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Examining COVID-19 at Immigration Facilities

Foto de Jan Kopřiva en Pexels

The United States Border Patrol does not test those crossing the border. In a recent New York Times article, the United States Border Patrol claims that they are unable to test the hundreds of migrants who arrive at the border and are put into Immigration and Customs Enforcement (ICE) detention centers due to lack of time and funds. Many migrants claim that they were “perfectly healthy” before being placed in a detention facility with hundreds of other migrants amid surges of infections across many Latin American countries.

Although those who are seeking to cross the border are screened for health concerns, the COVID-19 virus is not included in that screening. The only migrants that are tested for COVID-19 are unaccompanied minors as well as migrants who actively appear sick.

ICE and U.S Border Patrol’s failure to test incoming families and individuals has led to outbreaks of the virus across detention camps and has led to people being put in isolation hotels and facilities while they combat the virus.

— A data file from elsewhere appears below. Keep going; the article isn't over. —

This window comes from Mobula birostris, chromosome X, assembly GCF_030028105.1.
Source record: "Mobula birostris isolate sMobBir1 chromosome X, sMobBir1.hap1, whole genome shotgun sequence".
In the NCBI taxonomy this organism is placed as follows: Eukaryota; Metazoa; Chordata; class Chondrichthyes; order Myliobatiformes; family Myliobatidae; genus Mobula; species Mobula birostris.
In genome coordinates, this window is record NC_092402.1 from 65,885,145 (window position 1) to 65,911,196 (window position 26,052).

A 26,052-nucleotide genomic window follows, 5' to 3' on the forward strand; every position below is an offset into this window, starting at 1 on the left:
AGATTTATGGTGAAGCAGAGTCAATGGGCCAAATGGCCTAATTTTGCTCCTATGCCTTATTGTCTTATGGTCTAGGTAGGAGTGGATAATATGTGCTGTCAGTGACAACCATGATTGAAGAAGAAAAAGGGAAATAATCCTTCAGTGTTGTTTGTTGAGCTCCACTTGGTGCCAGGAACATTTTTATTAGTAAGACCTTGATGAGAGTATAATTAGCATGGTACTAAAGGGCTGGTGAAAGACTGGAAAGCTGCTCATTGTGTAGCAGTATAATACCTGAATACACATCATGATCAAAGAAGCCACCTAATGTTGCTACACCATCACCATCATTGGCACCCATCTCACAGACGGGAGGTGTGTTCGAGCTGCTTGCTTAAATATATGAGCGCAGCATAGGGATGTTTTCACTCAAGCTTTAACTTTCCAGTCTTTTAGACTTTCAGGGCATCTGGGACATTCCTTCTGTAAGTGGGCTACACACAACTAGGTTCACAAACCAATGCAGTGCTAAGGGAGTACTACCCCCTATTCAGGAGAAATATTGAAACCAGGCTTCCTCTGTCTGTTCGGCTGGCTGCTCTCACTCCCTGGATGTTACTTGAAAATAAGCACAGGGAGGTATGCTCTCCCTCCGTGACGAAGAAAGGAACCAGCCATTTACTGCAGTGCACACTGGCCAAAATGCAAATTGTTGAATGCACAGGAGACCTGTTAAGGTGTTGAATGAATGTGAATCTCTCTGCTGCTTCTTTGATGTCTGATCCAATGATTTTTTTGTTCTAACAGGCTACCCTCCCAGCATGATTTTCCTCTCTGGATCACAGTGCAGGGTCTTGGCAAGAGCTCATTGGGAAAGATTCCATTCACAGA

Cases among migrants are surging, notably, at an ICE facility in Aurora, Colorado, where over one hundred migrants tested positive for COVID-19. ICE officials at the facility claim that they have followed risk minimization protocols despite the increase in cases. In particular, ICE officials from the Aurora facility claim that migrants are tested post transport to the facility. However, this testing does not account for any transmission or exposure that could have occurred during the transport.

Despite the uptick in cases among migrants, it is unlikely that the number of cases will affect the overall U.S case numbers and infection rate.

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